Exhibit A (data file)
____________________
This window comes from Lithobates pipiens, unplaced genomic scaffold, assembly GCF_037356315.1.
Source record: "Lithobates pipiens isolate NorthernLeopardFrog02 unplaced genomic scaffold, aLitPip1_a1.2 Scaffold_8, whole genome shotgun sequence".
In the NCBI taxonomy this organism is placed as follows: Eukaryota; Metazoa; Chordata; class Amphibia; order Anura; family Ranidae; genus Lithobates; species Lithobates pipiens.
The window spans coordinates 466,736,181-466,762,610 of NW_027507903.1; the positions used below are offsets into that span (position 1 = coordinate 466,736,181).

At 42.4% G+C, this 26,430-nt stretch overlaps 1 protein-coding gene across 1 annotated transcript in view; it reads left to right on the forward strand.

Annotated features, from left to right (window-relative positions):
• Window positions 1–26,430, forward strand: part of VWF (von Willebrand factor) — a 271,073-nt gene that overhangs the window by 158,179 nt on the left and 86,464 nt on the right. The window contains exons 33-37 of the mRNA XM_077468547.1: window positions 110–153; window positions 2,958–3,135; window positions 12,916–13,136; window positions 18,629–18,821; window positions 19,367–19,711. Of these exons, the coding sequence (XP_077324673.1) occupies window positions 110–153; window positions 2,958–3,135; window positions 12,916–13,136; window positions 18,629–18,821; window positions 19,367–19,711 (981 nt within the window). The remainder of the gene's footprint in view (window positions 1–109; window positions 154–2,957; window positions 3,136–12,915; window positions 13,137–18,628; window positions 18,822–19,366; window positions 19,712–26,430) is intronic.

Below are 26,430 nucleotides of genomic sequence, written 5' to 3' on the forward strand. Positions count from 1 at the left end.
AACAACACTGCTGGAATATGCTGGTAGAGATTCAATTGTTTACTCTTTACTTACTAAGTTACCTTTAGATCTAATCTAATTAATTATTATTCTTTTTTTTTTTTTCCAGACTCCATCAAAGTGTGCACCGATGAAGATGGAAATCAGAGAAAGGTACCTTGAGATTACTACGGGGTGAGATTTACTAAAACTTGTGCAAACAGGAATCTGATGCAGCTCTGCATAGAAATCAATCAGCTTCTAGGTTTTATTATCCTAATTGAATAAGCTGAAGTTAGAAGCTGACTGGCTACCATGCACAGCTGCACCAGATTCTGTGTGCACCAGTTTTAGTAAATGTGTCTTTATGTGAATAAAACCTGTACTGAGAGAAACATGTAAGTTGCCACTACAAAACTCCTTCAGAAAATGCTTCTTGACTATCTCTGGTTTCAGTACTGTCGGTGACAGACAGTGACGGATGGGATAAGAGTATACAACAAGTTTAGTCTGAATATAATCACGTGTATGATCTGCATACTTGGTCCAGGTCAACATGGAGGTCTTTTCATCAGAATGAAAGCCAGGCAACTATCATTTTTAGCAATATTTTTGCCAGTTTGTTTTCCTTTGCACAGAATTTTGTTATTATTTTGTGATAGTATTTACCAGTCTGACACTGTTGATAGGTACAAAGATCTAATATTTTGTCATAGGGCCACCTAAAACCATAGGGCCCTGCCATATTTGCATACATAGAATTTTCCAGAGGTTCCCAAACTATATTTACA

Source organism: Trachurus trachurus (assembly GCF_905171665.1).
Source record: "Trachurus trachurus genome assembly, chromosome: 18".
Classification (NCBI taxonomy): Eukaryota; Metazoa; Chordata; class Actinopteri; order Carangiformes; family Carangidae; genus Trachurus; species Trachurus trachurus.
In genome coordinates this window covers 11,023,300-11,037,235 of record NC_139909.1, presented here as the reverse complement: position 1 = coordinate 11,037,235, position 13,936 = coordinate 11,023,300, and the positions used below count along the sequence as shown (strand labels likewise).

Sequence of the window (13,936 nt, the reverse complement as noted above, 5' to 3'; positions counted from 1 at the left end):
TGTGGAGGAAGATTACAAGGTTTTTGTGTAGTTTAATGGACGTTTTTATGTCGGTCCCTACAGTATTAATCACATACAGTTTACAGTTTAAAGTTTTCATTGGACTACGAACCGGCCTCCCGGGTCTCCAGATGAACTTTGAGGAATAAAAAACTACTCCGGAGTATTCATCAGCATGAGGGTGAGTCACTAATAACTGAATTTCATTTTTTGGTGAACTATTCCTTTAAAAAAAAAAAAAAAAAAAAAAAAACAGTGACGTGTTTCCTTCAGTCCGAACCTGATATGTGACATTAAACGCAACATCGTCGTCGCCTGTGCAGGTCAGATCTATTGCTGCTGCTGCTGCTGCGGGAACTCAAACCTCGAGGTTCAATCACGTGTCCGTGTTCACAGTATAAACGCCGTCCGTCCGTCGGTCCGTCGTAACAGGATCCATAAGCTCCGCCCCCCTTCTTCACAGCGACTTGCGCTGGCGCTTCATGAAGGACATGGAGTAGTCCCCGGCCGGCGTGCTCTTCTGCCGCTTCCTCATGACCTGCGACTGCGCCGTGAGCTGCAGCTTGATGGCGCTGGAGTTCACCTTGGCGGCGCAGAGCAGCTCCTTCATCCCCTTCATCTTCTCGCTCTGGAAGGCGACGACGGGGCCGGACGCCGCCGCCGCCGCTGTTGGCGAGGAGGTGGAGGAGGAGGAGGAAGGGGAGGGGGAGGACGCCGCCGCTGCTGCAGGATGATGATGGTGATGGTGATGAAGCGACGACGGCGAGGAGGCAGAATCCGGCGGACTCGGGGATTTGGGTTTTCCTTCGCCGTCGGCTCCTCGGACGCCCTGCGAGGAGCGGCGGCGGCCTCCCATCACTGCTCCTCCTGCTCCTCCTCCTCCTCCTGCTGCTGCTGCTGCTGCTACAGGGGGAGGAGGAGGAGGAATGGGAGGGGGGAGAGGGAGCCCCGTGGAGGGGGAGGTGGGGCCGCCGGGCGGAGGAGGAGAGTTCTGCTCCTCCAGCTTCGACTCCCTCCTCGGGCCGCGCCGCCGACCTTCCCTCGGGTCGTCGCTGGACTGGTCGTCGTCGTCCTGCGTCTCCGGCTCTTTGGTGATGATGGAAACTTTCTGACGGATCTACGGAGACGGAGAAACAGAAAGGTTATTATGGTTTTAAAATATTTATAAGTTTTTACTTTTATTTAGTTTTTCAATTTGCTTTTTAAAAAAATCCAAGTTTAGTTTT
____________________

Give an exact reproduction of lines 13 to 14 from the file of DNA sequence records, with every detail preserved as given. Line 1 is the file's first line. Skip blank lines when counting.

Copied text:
In genome coordinates this window covers 11,023,300-11,037,235 of record NC_139909.1, presented here as the reverse complement: position 1 = coordinate 11,037,235, position 13,936 = coordinate 11,023,300, and the positions used below count along the sequence as shown (strand labels likewise).

Sequence of the window (13,936 nt, the reverse complement as noted above, 5' to 3'; positions counted from 1 at the left end):